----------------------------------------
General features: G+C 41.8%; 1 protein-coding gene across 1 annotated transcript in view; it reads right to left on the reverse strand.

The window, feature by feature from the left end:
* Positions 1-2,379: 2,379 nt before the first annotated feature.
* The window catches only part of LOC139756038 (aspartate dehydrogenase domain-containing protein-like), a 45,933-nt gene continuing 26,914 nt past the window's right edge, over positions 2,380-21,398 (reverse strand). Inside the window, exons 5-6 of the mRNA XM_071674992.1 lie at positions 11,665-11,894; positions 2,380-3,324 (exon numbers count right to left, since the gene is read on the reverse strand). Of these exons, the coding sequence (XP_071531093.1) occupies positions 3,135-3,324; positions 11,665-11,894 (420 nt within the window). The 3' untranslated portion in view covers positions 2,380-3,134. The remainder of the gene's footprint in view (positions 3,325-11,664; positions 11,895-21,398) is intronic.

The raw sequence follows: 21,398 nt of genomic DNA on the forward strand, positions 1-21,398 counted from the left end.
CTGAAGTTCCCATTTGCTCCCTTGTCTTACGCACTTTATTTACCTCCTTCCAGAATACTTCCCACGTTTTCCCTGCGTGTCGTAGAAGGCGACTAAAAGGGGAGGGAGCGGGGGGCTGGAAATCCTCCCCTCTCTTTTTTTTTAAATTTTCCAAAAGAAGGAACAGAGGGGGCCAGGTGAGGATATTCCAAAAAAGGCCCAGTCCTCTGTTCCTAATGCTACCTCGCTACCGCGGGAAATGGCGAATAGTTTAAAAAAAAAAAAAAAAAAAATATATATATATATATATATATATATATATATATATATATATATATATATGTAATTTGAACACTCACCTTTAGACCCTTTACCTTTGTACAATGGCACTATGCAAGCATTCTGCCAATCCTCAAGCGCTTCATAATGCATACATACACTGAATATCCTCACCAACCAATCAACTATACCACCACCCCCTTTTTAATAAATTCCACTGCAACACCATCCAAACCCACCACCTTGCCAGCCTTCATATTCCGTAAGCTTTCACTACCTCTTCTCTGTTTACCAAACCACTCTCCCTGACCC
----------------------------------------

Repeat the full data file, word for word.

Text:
General features: G+C 41.8%; 1 protein-coding gene across 1 annotated transcript in view; it reads right to left on the reverse strand.

The window, feature by feature from the left end:
* Positions 1-2,379: 2,379 nt before the first annotated feature.
* The window catches only part of LOC139756038 (aspartate dehydrogenase domain-containing protein-like), a 45,933-nt gene continuing 26,914 nt past the window's right edge, over positions 2,380-21,398 (reverse strand). Inside the window, exons 5-6 of the mRNA XM_071674992.1 lie at positions 11,665-11,894; positions 2,380-3,324 (exon numbers count right to left, since the gene is read on the reverse strand). Of these exons, the coding sequence (XP_071531093.1) occupies positions 3,135-3,324; positions 11,665-11,894 (420 nt within the window). The 3' untranslated portion in view covers positions 2,380-3,134. The remainder of the gene's footprint in view (positions 3,325-11,664; positions 11,895-21,398) is intronic.

The raw sequence follows: 21,398 nt of genomic DNA on the forward strand, positions 1-21,398 counted from the left end.
CTGAAGTTCCCATTTGCTCCCTTGTCTTACGCACTTTATTTACCTCCTTCCAGAATACTTCCCACGTTTTCCCTGCGTGTCGTAGAAGGCGACTAAAAGGGGAGGGAGCGGGGGGCTGGAAATCCTCCCCTCTCTTTTTTTTTAAATTTTCCAAAAGAAGGAACAGAGGGGGCCAGGTGAGGATATTCCAAAAAAGGCCCAGTCCTCTGTTCCTAATGCTACCTCGCTACCGCGGGAAATGGCGAATAGTTTAAAAAAAAAAAAAAAAAAAATATATATATATATATATATATATATATATATATATATATATATATATATGTAATTTGAACACTCACCTTTAGACCCTTTACCTTTGTACAATGGCACTATGCAAGCATTCTGCCAATCCTCAAGCGCTTCATAATGCATACATACACTGAATATCCTCACCAACCAATCAACTATACCACCACCCCCTTTTTAATAAATTCCACTGCAACACCATCCAAACCCACCACCTTGCCAGCCTTCATATTCCGTAAGCTTTCACTACCTCTTCTCTGTTTACCAAACCACTCTCCCTGACCC